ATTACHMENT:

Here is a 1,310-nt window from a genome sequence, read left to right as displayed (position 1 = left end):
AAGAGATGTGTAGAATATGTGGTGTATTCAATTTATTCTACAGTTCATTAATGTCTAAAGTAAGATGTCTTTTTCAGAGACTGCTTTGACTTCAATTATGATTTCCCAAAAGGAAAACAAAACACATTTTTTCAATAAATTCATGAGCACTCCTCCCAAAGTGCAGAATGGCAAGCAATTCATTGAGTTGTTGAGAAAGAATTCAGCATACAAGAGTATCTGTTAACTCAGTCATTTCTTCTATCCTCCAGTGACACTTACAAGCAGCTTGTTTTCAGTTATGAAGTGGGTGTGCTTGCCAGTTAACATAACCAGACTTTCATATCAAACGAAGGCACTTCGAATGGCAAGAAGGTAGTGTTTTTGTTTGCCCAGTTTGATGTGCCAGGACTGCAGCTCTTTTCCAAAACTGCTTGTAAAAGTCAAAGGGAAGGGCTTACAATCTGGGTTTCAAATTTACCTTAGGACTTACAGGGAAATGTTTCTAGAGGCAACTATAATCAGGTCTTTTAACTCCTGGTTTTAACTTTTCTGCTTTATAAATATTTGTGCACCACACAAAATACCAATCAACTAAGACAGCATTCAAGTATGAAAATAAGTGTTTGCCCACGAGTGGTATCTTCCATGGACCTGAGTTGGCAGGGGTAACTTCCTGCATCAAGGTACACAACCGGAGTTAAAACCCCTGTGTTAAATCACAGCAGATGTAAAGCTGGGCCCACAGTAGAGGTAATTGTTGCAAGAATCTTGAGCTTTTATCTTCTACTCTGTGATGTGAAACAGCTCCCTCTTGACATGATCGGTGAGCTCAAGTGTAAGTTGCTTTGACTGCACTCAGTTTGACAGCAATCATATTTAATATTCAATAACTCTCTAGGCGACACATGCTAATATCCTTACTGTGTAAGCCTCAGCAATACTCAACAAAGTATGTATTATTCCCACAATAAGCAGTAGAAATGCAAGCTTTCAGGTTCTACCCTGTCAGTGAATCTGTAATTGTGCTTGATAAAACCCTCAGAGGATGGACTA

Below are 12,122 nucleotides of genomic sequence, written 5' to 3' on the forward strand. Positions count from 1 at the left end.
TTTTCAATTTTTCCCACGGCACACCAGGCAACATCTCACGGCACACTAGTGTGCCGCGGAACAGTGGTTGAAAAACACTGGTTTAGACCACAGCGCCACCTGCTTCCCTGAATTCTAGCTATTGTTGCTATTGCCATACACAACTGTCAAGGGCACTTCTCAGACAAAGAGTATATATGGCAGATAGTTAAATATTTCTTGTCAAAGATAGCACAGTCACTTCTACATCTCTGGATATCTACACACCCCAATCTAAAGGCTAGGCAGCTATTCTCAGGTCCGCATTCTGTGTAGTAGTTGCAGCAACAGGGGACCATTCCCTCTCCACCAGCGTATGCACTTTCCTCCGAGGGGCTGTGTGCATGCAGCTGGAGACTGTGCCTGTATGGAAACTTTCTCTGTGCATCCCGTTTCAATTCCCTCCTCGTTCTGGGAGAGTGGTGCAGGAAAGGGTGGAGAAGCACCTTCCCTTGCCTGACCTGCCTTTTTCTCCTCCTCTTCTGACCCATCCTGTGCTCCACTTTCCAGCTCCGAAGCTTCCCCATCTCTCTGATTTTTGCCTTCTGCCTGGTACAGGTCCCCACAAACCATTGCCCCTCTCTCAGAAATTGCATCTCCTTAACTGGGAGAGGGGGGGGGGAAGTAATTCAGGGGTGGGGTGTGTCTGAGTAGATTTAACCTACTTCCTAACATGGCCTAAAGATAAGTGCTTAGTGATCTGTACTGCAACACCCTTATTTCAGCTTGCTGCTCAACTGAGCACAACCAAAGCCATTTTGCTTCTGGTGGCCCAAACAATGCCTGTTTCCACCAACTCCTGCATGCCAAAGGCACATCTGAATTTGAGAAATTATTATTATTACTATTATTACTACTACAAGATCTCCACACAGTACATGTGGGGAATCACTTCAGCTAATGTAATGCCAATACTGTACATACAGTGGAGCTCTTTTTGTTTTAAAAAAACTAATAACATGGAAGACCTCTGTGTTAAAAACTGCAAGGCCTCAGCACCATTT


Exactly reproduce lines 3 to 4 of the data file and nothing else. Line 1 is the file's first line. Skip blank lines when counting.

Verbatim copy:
Below are 12,122 nucleotides of genomic sequence, written 5' to 3' on the forward strand. Positions count from 1 at the left end.
TTTTCAATTTTTCCCACGGCACACCAGGCAACATCTCACGGCACACTAGTGTGCCGCGGAACAGTGGTTGAAAAACACTGGTTTAGACCACAGCGCCACCTGCTTCCCTGAATTCTAGCTATTGTTGCTATTGCCATACACAACTGTCAAGGGCACTTCTCAGACAAAGAGTATATATGGCAGATAGTTAAATATTTCTTGTCAAAGATAGCACAGTCACTTCTACATCTCTGGATATCTACACACCCCAATCTAAAGGCTAGGCAGCTATTCTCAGGTCCGCATTCTGTGTAGTAGTTGCAGCAACAGGGGACCATTCCCTCTCCACCAGCGTATGCACTTTCCTCCGAGGGGCTGTGTGCATGCAGCTGGAGACTGTGCCTGTATGGAAACTTTCTCTGTGCATCCCGTTTCAATTCCCTCCTCGTTCTGGGAGAGTGGTGCAGGAAAGGGTGGAGAAGCACCTTCCCTTGCCTGACCTGCCTTTTTCTCCTCCTCTTCTGACCCATCCTGTGCTCCACTTTCCAGCTCCGAAGCTTCCCCATCTCTCTGATTTTTGCCTTCTGCCTGGTACAGGTCCCCACAAACCATTGCCCCTCTCTCAGAAATTGCATCTCCTTAACTGGGAGAGGGGGGGGGGAAGTAATTCAGGGGTGGGGTGTGTCTGAGTAGATTTAACCTACTTCCTAACATGGCCTAAAGATAAGTGCTTAGTGATCTGTACTGCAACACCCTTATTTCAGCTTGCTGCTCAACTGAGCACAACCAAAGCCATTTTGCTTCTGGTGGCCCAAACAATGCCTGTTTCCACCAACTCCTGCATGCCAAAGGCACATCTGAATTTGAGAAATTATTATTATTACTATTATTACTACTACAAGATCTCCACACAGTACATGTGGGGAATCACTTCAGCTAATGTAATGCCAATACTGTACATACAGTGGAGCTCTTTTTGTTTTAAAAAAACTAATAACATGGAAGACCTCTGTGTTAAAAACTGCAAGGCCTCAGCACCATTT